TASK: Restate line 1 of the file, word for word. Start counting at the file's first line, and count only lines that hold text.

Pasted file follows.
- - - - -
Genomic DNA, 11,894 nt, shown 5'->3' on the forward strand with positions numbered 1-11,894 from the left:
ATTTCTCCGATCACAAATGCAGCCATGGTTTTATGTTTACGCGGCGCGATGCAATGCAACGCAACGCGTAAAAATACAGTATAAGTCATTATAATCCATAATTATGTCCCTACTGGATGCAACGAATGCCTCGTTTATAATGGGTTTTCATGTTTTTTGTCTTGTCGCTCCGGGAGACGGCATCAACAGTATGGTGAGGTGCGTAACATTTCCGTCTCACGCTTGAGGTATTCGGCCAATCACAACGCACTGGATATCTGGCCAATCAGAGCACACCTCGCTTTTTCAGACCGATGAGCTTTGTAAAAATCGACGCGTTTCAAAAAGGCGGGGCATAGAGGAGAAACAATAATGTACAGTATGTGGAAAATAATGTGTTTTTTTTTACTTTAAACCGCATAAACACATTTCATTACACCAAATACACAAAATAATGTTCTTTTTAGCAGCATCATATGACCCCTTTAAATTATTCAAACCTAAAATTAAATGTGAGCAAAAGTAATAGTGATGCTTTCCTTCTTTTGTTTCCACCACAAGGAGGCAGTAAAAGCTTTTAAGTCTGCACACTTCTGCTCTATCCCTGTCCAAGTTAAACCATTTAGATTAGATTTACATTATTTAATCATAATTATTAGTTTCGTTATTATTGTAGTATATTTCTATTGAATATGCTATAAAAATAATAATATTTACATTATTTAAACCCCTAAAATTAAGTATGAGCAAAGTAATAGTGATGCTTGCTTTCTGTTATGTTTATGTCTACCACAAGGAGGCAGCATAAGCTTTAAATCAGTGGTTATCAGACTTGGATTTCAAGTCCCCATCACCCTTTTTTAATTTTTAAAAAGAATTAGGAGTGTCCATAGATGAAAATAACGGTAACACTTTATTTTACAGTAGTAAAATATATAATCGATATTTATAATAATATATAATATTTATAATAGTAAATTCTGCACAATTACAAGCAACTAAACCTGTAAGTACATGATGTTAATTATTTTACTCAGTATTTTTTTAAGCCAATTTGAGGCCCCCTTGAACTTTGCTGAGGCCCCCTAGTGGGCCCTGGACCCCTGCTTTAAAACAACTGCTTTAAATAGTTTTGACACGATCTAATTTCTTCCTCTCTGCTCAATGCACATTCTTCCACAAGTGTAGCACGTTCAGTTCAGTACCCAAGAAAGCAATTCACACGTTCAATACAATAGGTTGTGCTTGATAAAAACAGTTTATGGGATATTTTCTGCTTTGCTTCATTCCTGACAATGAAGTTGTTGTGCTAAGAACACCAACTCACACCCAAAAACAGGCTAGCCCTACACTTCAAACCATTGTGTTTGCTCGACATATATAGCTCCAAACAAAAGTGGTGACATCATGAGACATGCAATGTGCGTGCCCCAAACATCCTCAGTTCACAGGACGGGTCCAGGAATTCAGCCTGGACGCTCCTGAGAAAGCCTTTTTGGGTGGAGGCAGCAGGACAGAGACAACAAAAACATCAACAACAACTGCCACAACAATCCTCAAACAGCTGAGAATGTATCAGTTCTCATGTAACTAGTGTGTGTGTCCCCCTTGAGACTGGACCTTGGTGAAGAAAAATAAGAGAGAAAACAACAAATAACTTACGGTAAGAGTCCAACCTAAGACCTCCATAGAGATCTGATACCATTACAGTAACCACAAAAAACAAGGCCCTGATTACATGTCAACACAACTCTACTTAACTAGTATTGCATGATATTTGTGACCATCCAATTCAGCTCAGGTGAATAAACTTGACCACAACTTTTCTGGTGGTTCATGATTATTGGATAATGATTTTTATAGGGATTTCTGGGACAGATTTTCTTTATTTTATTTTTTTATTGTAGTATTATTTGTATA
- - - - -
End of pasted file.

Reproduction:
Genomic DNA, 11,894 nt, shown 5'->3' on the forward strand with positions numbered 1-11,894 from the left: